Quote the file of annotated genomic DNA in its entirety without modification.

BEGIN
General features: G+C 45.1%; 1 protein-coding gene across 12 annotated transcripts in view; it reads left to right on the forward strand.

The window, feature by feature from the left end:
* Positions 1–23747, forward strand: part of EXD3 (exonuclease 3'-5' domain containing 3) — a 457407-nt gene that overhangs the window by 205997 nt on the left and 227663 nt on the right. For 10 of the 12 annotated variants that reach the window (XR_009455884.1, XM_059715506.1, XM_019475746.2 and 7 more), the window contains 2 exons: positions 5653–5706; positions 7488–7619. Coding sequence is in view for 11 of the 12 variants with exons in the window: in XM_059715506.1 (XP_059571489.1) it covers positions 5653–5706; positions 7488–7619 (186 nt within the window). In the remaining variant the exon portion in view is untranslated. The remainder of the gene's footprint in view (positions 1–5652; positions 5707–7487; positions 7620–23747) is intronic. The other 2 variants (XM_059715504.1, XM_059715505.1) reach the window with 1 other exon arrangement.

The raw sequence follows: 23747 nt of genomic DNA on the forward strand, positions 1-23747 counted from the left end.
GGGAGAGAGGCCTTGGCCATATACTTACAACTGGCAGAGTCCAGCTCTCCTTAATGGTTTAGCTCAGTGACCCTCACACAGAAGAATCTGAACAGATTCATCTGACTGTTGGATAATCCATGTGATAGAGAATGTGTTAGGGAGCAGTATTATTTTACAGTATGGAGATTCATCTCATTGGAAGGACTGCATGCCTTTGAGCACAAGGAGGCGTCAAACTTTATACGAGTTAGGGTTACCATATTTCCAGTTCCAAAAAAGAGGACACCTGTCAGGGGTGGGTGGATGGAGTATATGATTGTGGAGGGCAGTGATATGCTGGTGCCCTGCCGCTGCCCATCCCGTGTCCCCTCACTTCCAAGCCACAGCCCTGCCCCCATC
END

General features: G+C 45.1%; 1 protein-coding gene across 12 annotated transcripts in view; it reads left to right on the forward strand.

The window, feature by feature from the left end:
* Positions 1–23747, forward strand: part of EXD3 (exonuclease 3'-5' domain containing 3) — a 457407-nt gene that overhangs the window by 205997 nt on the left and 227663 nt on the right. For 10 of the 12 annotated variants that reach the window (XR_009455884.1, XM_059715506.1, XM_019475746.2 and 7 more), the window contains 2 exons: positions 5653–5706; positions 7488–7619. Coding sequence is in view for 11 of the 12 variants with exons in the window: in XM_059715506.1 (XP_059571489.1) it covers positions 5653–5706; positions 7488–7619 (186 nt within the window). In the remaining variant the exon portion in view is untranslated. The remainder of the gene's footprint in view (positions 1–5652; positions 5707–7487; positions 7620–23747) is intronic. The other 2 variants (XM_059715504.1, XM_059715505.1) reach the window with 1 other exon arrangement.

The raw sequence follows: 23747 nt of genomic DNA on the forward strand, positions 1-23747 counted from the left end.
GGGAGAGAGGCCTTGGCCATATACTTACAACTGGCAGAGTCCAGCTCTCCTTAATGGTTTAGCTCAGTGACCCTCACACAGAAGAATCTGAACAGATTCATCTGACTGTTGGATAATCCATGTGATAGAGAATGTGTTAGGGAGCAGTATTATTTTACAGTATGGAGATTCATCTCATTGGAAGGACTGCATGCCTTTGAGCACAAGGAGGCGTCAAACTTTATACGAGTTAGGGTTACCATATTTCCAGTTCCAAAAAAGAGGACACCTGTCAGGGGTGGGTGGATGGAGTATATGATTGTGGAGGGCAGTGATATGCTGGTGCCCTGCCGCTGCCCATCCCGTGTCCCCTCACTTCCAAGCCACAGCCCTGCCCCCATC